For the last few months I have been obsessed with figure drawing and shading. I’ve been doing a lot of short, 20-30 figure studies and mainly experimenting with shading techniques using graphite or colored pencil. What I’m really searching for are ways to go beyond technique, and add story, emotion and meaning to my drawings. We’ll talk more about that in future videos and lessons. In the meantime, check the demo video above to see a recording of one of my morning exercises.
This is a two part series. Part 1 shows the drawing process, also known as the lay-in. Part 2 shows the shading and rendering process. I’ve also written a detailed text version with two high-res handouts in this month’s Newsletter.
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These drawings were done while watching the Daily Life Drawing Session #17 from the New Masters Academy youtube page. The images were timed so it simulates a live life drawing session. The poses are 1 minute (x5), 2 minute (x5), 5 minute (x2) and a 10 minute.
The medium I used are carbothello black pencil, smooth newsprint and kneaded eraser.
Life drawings part 1, 1 minute, 2 minute and a 5 minute pose (lower right)
Life drawings part 2, a 5 minute pose (left) and a 10 minute pose
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These drawings were done while watching the Daily Life Drawing Session #20 from the New Masters Academy youtube page. The images were timed so it simulates a live life drawing session. The poses are 1 minute (x5), 2 minute (x5), 5 minute (x2) and a 10 minute.
The medium I used are ballpoint pen, Strathmore toned paper sketchbook and white carbothello pastel pencil.
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Studying tonal composition is one of the ways I work on my painting when I’m not at an easel. The practice of observing and recording the world as dark and light shapes trains my eye to not only compose pictures but to simplify the world. This ability to simplify helps me to communicate visually. Even though these studies are done in pen, and marker, the practice of seeing in dark and light abstract shapes improves my ability to paint in any medium.
In late February, 2015 I began a journey to study Russian Academic drawing. I chose 2 of the most well known masters of the art, Ilya Repin and Nicolai Fechin. Repin was a 19th century painter who helped to establish a tradition of realist, academic art in Russia and brought Russian art into the mainstream of European and western culture. Fechin was a painter and sculptor who moved to America where he became an admired and celebrated artist.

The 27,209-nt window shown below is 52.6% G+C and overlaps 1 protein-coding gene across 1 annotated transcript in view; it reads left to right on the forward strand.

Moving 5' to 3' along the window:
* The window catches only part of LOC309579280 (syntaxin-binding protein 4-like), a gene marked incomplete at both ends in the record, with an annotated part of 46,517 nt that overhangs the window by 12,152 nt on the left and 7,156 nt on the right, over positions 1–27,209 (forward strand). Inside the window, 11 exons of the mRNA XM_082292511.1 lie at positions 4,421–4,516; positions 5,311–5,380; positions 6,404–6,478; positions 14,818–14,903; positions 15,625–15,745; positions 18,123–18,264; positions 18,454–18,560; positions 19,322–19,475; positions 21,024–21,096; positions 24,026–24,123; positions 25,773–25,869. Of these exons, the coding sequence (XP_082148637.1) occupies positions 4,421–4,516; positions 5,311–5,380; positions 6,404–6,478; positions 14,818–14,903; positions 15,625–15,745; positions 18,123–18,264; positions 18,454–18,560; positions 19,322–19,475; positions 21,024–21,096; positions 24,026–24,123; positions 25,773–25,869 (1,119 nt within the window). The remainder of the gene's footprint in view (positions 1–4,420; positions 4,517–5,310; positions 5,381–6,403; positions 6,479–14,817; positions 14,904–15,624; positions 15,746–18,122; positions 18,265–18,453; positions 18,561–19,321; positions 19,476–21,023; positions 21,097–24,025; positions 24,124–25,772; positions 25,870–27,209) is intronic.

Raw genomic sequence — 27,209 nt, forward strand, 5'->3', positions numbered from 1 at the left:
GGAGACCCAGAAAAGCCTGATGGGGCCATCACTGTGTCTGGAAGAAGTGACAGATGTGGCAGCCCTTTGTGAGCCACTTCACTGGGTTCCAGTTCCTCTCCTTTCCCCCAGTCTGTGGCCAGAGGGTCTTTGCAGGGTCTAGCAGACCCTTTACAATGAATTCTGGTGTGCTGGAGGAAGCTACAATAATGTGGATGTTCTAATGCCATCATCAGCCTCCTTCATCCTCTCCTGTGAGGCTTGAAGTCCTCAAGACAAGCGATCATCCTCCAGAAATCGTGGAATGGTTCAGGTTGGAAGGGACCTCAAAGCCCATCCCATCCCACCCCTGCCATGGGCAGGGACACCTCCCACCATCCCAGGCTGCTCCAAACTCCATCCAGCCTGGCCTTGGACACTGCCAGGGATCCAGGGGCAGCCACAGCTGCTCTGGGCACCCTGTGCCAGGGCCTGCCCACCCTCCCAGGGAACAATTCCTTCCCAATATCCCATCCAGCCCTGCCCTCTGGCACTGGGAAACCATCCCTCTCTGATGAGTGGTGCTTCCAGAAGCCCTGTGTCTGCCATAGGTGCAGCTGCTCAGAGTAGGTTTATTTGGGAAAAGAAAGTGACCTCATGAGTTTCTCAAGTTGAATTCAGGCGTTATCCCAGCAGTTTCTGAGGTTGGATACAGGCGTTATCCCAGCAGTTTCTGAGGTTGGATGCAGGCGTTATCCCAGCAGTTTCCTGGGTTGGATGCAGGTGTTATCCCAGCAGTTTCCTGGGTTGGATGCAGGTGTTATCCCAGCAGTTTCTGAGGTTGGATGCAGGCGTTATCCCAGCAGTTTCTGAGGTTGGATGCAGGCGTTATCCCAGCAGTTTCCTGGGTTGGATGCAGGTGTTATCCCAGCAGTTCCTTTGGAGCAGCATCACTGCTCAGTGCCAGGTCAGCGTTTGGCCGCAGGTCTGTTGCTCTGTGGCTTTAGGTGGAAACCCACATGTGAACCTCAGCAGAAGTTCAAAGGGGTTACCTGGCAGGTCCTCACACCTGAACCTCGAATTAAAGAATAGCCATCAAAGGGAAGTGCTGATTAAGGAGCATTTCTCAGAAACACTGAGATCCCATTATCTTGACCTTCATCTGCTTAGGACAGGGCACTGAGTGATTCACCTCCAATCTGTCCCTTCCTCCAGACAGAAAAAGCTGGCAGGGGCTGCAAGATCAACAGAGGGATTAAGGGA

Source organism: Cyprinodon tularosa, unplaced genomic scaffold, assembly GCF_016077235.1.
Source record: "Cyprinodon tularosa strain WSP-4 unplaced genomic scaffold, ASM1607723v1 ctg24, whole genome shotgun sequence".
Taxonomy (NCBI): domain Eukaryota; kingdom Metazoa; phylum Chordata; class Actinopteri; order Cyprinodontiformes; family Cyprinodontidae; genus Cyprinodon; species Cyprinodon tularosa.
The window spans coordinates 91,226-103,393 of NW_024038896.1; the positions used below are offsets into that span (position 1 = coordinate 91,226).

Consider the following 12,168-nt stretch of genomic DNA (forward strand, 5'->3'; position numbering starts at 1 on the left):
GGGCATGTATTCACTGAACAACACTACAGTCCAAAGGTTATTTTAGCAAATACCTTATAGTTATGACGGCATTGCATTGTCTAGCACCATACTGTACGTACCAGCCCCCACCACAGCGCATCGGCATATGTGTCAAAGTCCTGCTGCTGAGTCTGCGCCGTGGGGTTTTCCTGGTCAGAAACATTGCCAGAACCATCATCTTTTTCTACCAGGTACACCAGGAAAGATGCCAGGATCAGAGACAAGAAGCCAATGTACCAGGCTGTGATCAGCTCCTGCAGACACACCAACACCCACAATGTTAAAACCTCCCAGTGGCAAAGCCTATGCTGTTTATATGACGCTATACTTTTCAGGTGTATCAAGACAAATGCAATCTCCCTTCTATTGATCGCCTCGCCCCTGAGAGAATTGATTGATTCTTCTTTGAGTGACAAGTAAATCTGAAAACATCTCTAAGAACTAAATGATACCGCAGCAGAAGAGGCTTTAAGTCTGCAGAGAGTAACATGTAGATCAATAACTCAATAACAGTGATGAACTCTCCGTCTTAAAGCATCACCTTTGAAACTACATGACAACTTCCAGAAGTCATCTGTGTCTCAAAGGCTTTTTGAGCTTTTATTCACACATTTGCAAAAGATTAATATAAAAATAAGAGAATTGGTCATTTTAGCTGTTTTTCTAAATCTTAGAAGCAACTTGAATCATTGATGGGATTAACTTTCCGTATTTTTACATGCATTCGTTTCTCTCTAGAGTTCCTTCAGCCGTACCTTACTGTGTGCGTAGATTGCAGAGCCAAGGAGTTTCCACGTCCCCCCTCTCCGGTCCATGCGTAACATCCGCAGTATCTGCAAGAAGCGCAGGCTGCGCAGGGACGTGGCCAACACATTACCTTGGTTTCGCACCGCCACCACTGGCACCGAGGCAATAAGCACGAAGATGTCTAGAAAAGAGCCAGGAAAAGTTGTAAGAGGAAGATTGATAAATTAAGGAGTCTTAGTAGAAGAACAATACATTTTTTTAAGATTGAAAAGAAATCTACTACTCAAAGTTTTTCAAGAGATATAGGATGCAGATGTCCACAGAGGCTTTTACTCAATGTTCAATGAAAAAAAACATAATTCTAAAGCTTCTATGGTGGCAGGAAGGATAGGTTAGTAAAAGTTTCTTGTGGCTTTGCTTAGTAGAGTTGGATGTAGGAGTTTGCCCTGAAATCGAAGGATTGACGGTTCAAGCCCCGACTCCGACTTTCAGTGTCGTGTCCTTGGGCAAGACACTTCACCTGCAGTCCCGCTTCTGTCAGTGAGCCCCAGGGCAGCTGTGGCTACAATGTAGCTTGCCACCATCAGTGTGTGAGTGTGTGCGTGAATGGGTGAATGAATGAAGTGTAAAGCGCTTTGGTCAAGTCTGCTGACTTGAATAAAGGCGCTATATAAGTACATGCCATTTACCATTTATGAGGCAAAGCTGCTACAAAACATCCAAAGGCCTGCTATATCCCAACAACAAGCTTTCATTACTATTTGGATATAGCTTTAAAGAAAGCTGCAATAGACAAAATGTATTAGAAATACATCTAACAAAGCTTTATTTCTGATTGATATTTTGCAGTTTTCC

My reason or purpose for studying these Russian masters was to satisfy a curiosity and of course, for the mileage. What I wanted to know was how these men thought and worked. ‘How did they approach head drawing?’ and ‘how did they execute their drawings?’ were the questions I wanted answers to.
In the next 5 weeks, I studied their head drawings almost every day. During that time, I was able to record 2 of the studies (see video below):
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For a detailed breakdown of the month long (36 days!) journey,read below.
Feb 22, 2015 – Day 1
I begin this journey by looking at Repin. I have been a fan of Repin for a long, long time. The West Coast / Reilly tradition that I inherited is heavily influenced by Russian academic drawing. So in a way, I was paying homage to the source of everything I had learned and come to love about realist drawing.
At first my goal was simply to observe and understand Repin’s technique and look. I love the way Russian artists draw heads and figures and how they approach form, edges and rendering. They’re use of straights and clearly defined planes is a hallmark of Russian academic drawing and that’s exactly the look I wanted to perfect in my own work.
As you can see in the image above, the first drawing on the left turned out o.k. The drawing on the right was not as successful in my opinion. The lesson I learned here was that it will be extremely difficult to reproduce the effects Repin achieved in his charcoal drawing by using ball point pen which is my current favorite medium.
To stay true to the master, it’s best to use the original medium. But I made a judgement call in the moment and on this day I paid the price for that decision.
Feb 24th – Getting Comfortable
As a look study, I feel these were successful. The drawings feel closeto the chiseled and hatched look I wanted.Although the drawings are emotionally flat and lifeless compared to the originals, I was starting to feel comfortable using the pen to match Repin’s charcoal effects.
The purpose of this challenge was to copy Animated movie stills for 30 consecutive days. This challenge was completed during the same time period as the 30 day plein-air challenge. Needless to say, this was a month of tremendous growth.
The intent behind this exercise was to study the color, design and composition from two of my favorite Animated movies, Kung Fu Panda and Puss in Boots. Of course I’m a little biased to Puss in Boots because of Nathan Fowkes, who was the lead color stylist for the film, and was also my painting teacher. In fact, I have to credit Nathan for inspiring me to do this challenge. He always credits his color skills to hours of consistent master studies.
I’ve also described my thought processes, color choices, material choices and general tips below for those who may want to take this challenge themselves. Scroll down to read more about the insights and lessons learned during this month of intensive color studies.
One of the best ways I’ve found to develop my skills is to copy a master Artist. J.C. Leyendecker is the king of hands in my humble opinion. He also has really sexy edgework. Not a bad illustrator to emulate.
If you like his work or would like to know more about him. I recommend this great book available on Amazon at a good price. Full of gorgeous pictures and personal bio.